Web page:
HOUSE BILL REPORT
This analysis was prepared by non-partisan legislative staff for the use of legislative members in their deliberations. This analysis is not a part of the legislation nor does it constitute a statement of legislative intent.
As Reported by House Committee On:
Environment & Energy
Title: An act relating to repercussions for littering.
Brief Description: Concerning repercussions for littering.
Sponsors: Representative MacEwen.
Environment & Energy: 1/17/19, 1/31/19 [DPS].
HOUSE COMMITTEE ON ENVIRONMENT & ENERGY
Majority Report: The substitute bill be substituted therefor and the substitute bill do pass. Signed by 11 members: Representatives Fitzgibbon, Chair; Lekanoff, Vice Chair; Shea, Ranking Minority Member; Dye, Assistant Ranking Minority Member; Boehnke, DeBolt, Doglio, Fey, Mead, Peterson and Shewmake.
Staff: Robert Hatfield (786-7117).
Littering, or the illegal dumping of waste material, is unlawful in Washington. Littering regulations are enforced on a sliding scale, with the amount of litter discarded dictating the level of penalty assessed.
Littering in an amount less than or equal to 1 cubic foot is a class 3 civil infraction.
Littering of less than 1 cubic yard, but more than 1 cubic foot, is a misdemeanor. Along with being subject to criminal sanctions, the person shall also pay a litter cleanup restitution payment equal to twice the actual cost of a cleanup, or $50 per cubic foot of litter, whichever is greater. The court may also, in addition to or in lieu of the restitution payment, order the person to pick up and remove litter from the property.
Littering one cubic yard of material or more is a gross misdemeanor. Along with being subject to criminal sanctions, the person shall also pay a litter cleanup restitution payment equal to twice the actual cost of a cleanup, or $100 per cubic foot of litter, whichever is greater. The court may also, in addition to or in lieu of the restitution payment, order the person to pick up and remove litter from the property.
If the littering occurs in a state park, the court must, in addition to any other penalties, order the litterer to perform 24 hours of community restitution in the state park where the littering occurred if the park has established a policy for supervising such restitution.
Summary of Substitute Bill:
In addition to monetary penalties imposed for littering, the court must require a person to perform 40 hours of litter removal for second and subsequent littering offenses. The litter removal may be performed on private or public property. Any hours in which a person performs separately court-ordered litter removal from the property where the littering occurred must be deducted from the 40 hours.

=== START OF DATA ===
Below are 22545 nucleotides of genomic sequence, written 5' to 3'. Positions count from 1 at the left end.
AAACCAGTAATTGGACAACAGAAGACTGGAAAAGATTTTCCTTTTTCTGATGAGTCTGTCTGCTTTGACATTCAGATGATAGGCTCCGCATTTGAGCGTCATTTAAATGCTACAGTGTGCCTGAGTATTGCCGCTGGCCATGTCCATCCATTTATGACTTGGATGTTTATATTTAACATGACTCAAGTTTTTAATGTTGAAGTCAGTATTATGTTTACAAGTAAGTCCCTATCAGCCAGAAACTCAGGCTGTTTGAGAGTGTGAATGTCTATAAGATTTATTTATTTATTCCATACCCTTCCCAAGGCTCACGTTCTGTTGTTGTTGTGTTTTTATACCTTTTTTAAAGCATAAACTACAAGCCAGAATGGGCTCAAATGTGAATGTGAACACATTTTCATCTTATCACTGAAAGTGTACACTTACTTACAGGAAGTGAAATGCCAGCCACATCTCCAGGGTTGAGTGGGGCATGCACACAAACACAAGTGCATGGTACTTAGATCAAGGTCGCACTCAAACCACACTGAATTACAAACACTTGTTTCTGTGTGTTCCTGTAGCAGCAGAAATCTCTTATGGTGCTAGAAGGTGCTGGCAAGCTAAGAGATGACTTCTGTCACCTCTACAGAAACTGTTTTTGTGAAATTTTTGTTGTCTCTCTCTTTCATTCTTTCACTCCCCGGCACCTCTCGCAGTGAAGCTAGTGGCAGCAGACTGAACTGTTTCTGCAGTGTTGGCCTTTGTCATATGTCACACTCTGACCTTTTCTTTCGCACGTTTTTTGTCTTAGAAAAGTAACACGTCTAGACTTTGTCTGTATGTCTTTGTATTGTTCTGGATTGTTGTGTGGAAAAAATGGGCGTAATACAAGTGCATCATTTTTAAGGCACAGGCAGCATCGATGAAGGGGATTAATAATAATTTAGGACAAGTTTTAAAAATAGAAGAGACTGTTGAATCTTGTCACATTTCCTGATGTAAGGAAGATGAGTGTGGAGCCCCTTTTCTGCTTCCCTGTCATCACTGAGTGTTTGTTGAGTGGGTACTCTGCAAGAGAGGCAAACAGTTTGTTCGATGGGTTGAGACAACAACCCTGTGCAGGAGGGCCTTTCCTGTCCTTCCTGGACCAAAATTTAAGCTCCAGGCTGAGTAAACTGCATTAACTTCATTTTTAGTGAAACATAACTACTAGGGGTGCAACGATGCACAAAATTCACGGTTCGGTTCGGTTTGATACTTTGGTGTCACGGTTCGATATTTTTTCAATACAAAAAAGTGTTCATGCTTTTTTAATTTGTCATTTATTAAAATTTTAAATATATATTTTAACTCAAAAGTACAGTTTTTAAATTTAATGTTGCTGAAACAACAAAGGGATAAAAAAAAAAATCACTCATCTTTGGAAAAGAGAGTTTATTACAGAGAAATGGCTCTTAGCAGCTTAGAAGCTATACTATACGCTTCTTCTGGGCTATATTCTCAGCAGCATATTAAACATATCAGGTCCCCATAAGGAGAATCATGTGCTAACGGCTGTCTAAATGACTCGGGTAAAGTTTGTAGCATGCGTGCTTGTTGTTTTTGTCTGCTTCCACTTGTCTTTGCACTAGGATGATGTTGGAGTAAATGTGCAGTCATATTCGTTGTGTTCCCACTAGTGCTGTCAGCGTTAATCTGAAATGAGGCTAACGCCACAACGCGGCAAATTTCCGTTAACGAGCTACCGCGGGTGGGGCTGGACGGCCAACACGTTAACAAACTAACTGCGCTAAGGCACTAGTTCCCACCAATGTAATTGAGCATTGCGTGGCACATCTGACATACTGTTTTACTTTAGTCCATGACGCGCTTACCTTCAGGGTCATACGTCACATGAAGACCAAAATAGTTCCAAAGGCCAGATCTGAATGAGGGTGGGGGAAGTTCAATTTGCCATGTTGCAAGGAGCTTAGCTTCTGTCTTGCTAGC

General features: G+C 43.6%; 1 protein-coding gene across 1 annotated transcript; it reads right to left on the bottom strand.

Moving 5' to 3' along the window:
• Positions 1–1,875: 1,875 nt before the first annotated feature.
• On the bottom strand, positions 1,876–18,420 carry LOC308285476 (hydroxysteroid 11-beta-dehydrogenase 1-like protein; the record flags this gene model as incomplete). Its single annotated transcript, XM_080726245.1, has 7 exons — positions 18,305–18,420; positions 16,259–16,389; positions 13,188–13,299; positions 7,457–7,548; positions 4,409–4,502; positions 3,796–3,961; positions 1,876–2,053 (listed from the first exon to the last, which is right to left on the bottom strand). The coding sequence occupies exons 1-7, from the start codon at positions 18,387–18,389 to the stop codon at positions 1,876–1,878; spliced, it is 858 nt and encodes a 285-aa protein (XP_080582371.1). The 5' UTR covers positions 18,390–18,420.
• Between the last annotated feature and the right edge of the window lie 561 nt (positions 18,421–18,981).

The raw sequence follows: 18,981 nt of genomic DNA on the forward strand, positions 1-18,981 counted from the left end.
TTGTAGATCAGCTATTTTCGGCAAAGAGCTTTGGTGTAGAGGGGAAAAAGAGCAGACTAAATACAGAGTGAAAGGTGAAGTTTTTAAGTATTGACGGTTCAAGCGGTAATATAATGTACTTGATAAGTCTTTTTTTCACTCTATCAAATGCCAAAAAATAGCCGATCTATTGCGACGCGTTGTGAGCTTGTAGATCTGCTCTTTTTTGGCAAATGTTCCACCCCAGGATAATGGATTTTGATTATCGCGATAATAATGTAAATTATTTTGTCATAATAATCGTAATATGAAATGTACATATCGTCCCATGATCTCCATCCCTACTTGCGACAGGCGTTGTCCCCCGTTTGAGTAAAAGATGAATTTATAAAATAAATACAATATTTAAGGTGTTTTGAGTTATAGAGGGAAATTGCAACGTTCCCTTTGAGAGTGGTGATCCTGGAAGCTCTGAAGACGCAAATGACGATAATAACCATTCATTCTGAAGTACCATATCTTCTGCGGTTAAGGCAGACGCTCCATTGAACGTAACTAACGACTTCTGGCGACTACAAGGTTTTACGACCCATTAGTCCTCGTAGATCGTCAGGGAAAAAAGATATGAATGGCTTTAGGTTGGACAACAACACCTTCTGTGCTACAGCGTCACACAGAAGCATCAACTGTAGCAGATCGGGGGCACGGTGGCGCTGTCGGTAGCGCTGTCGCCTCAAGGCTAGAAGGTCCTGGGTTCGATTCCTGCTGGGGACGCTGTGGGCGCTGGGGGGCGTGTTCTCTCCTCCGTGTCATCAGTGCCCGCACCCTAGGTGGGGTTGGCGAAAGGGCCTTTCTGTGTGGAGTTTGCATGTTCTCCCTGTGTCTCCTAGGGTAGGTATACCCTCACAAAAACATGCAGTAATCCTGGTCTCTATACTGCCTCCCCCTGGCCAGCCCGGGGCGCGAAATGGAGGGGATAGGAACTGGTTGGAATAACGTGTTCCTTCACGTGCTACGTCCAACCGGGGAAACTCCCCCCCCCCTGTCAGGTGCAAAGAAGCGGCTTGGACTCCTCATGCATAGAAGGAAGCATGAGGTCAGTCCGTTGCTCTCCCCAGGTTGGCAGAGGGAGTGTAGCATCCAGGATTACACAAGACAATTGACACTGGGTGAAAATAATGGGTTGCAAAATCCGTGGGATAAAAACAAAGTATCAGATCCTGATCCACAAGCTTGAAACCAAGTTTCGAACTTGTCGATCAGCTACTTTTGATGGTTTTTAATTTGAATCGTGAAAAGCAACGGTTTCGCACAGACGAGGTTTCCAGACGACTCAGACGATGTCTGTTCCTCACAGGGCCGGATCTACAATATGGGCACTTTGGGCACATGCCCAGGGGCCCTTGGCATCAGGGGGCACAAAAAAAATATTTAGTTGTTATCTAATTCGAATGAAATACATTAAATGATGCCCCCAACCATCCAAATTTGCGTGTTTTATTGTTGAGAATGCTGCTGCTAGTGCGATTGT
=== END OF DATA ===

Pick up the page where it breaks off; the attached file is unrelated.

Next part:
Substitute Bill Compared to Original Bill:
The requirement of 40 hours of litter removal is applied to second and subsequent littering offenses. The litter removal may be performed on private or public property. Hours spent performing court-ordered removal of litter from the property where the littering occurred may be deducted from the 40 hours, irrespective of the volume of the trash littered.
Fiscal Note: Not requested.
Effective Date of Substitute Bill: The bill takes effect 90 days after adjournment of the session in which the bill is passed.
Staff Summary of Public Testimony:
(In support) The decline of civilization starts with graffiti and litter and goes downhill from there. There were only 28 citations issued for littering in Washington in 2018.
There is a lot of litter along Washington's highways. Microplastics make their way to the ocean and then into the food chain. Six other states require community service for littering. Forty hours might be a little long; other states have 24 or 8 hours. There is room to improve signage regarding littering.
It would be helpful to have a clarifying amendment so that the litter pick-up requirement would apply only in the communities that already have a community service program, so that cities would not be required to implement the requirement if they did not have a community service program.
Dumping litter has become an increasing problem for small forest landowners. It is expensive to remove, especially big items like furniture and tires. Landowners would like to leave their lands open for recreation, and gates are expensive to put in, but landowners are putting gates in because the cost of cleaning up other peoples' trash is too expensive. It is even worse when it is oil-based waste, or meth lab waste. Anything that reduces dumping is appreciated.
It would be helpful if litter pick-up could occur on private forest lands. One forest products company spends $35,000 per year to pick up dumped garbage. Dumped items include tires in wetlands, whole kitchens, tanks of dead salmon, and a burning truck pushed off a cliff during fire season.
(Opposed) Additional penalties are unlikely to add to the deterrent effect. The requirements in the bill could be used disproportionately against the homeless, who do not have access to garbage collection. The imposition of a week's worth of full-time work is disproportionately burdensome on those with fewer financial resources. People will need transportation and the ability to take leave from work, and some people may not be able to afford to miss a week of work.
Persons Testifying: (In support) Representative MacEwen, prime sponsor; Skip Junis; Heather Trim, Zero Waste Washington; Jan Gee, Washington Food Industry Association; Patty Case, Green Diamond Resource Company; Heather Hansen, Washington Farm Forestry Association; and Sharon Swanson, Association of Washington Cities.
(Opposed) Alex Hur, Washington Association of Criminal Defense Lawyers.
Persons Signed In To Testify But Not Testifying: None.